DevSecOps: What Companies Need to Know
What is DevSecOps how does it work? Is DevSecOps a cybersecurity company? How does it differ from DevOps? How can adopting DevSecOps have a significant impact on your firm?
Looking for answers to such questions? Keep Reading.
What is DevSecOps?
DevSecOps is a seamless and transparent integration of additional security into rapidly evolving DevOps development. In an ideal scenario, this action is accomplished without impairing developers’ agility or speed or causing them to leave their development toolchain environment.
Core functional teams must alter their culture, procedures, and toolkits to implement DevSecOps, which makes security a shared responsibility.
How is DevOps different from DevSecOps?
DevSecOps augments speed with security as rapidly as possible, while DevOps concentrates on the pace of software delivery.
What are the benefits of DevSecOps?
DevSecOps aims to safely distribute security decisions at speed and scale to people who hold the highest level of context without compromising the necessary safety. It builds on the idea that everyone is accountable for security.
Here are a few more benefits of DevSecOps:
- Cost-effective software delivery
Security issues can cause significant time delays when software is built in a non-DevSecOps environment. Therefore, by limiting the need to repeat a procedure to resolve security vulnerabilities, DevSecOps’ quick, secure delivery saves time and lowers costs.
- Improved security
Cybersecurity operations are incorporated into the development cycle at the outset, thanks to DevSecOps. The code is reviewed, audited, scanned, and tested for security flaws throughout the development cycle. As soon as developers discover these problems, they resolve them. In addition, they fix security issues prior to adding new dependencies.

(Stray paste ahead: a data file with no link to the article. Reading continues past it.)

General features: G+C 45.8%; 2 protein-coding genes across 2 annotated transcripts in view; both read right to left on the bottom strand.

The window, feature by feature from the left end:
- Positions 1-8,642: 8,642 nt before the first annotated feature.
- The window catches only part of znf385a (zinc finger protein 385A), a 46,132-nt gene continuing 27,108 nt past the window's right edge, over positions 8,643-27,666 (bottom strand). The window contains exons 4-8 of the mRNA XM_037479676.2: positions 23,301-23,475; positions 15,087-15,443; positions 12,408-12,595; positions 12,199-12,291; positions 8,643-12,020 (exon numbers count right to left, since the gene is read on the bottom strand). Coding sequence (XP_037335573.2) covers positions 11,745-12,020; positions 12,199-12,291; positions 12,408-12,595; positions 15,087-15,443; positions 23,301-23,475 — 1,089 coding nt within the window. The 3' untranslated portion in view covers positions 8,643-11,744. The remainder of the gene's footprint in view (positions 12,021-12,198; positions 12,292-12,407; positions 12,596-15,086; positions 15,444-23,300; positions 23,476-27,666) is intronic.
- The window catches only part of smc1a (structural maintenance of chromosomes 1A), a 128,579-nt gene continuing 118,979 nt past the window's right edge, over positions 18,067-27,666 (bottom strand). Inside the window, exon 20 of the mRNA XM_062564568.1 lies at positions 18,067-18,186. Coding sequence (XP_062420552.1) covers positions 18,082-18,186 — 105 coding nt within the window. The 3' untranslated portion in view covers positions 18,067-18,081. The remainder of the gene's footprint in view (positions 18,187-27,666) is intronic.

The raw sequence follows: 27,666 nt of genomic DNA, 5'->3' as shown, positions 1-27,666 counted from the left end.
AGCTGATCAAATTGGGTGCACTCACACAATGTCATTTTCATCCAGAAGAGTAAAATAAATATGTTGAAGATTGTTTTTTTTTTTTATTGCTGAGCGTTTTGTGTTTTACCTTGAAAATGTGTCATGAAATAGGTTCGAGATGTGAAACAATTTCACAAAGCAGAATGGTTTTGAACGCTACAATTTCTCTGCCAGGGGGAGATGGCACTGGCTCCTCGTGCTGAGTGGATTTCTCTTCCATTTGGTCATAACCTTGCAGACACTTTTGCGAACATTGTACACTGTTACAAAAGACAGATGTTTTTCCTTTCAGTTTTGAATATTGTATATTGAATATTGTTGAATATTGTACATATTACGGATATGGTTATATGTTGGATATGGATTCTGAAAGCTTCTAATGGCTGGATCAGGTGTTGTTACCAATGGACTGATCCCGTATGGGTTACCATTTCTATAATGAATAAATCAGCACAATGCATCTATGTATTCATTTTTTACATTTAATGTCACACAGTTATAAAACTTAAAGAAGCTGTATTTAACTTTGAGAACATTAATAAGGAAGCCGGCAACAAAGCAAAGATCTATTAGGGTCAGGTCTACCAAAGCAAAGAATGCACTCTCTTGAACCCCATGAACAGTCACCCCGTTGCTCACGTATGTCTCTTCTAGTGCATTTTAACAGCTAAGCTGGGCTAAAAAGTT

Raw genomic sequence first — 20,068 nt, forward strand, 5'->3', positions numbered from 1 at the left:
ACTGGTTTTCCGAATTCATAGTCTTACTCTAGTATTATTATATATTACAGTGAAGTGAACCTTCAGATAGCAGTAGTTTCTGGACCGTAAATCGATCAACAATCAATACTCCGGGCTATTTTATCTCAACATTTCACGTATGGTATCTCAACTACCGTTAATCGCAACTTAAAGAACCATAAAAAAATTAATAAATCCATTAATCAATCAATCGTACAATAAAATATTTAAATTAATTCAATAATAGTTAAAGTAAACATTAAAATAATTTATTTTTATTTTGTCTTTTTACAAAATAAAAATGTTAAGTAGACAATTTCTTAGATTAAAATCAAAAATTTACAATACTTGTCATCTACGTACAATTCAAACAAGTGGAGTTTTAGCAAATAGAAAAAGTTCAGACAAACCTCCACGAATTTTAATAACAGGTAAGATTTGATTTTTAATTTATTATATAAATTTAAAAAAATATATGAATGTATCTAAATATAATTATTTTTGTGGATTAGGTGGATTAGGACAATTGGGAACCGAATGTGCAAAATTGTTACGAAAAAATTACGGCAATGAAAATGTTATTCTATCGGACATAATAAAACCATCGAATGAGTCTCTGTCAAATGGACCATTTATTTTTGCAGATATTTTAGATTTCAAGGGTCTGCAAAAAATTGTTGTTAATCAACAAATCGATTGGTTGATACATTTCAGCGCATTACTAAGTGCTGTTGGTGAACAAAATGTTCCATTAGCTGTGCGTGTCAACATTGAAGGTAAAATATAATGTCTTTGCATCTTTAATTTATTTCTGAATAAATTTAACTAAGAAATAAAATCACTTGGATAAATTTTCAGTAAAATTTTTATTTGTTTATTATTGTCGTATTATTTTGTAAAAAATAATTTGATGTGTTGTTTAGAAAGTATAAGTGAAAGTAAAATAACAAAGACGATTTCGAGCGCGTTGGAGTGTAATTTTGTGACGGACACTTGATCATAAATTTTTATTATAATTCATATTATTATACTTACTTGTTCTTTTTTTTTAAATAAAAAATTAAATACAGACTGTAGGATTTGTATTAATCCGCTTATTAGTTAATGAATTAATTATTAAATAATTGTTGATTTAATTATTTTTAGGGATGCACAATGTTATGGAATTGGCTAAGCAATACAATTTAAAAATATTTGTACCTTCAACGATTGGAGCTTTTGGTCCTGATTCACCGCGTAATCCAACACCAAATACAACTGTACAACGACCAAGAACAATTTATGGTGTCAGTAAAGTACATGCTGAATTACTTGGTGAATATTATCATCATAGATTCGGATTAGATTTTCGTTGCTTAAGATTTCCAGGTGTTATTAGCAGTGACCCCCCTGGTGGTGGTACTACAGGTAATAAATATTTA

In addition, by ensuring and streamlining compliance, these procedures spare application development projects from the need for security retrofits.
- Accelerated security vulnerability patching
The speed with which DevSecOps handles newly discovered security vulnerabilities is a crucial advantage. The capacity to recognize and fix common vulnerabilities and exposures (CVE) decreases as DevSecOps incorporates vulnerability screening and patching into the release cycle. This action reduces the window of opportunity for threat actors to exploit flaws in production systems that are visible to the general public.
- Automation compatible
If a company employs a continuous integration/continuous delivery pipeline to deploy its product, cybersecurity testing can be incorporated into an automated test suite for operations teams.
Security check automation is highly influenced by organizational and project objectives. Automated testing can verify that incorporated software dependencies are at the proper patch levels and that security unit testing was successful. Additionally, it can use static and dynamic analysis to validate and secure code before the final update is promoted to production.
- Adaptive process
As the market changes and adapts to new requirements, DevSecOps guarantees that security is implemented consistently throughout. The automation, configuration management, orchestration, containers, immutable infrastructure, and even serverless computing environments of a mature DevSecOps implementation are strong.
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Which application security tools are used in DevSecOps?
Organizations can integrate many application security testing (AST) solutions into different stages of their CI/CD process to achieve DevSecOps. Typical AST tools include…
- Static application security testing (SAST)
SAST tools examine proprietary or customized code for coding mistakes and design defects that could result in vulnerabilities. SAST tools like Coverity® are generally utilized during the SDLC’s code, build, and development phases.
- Software composition analysis (SCA)
To find known vulnerabilities in open-source and third-party components, SCA tools like Black Duck® analyze source code and binaries. To expedite the prioritization and remediation processes, SCA tools also offer insight into the security and license risks. They can also be effortlessly incorporated into a CI/CD process, from build integration to pre-production release, to continuously detect new open-source vulnerabilities.
- Interactive application security testing (IAST)
IAST tools investigate the behavior of web applications during runtime in the background of manual or automated functional tests.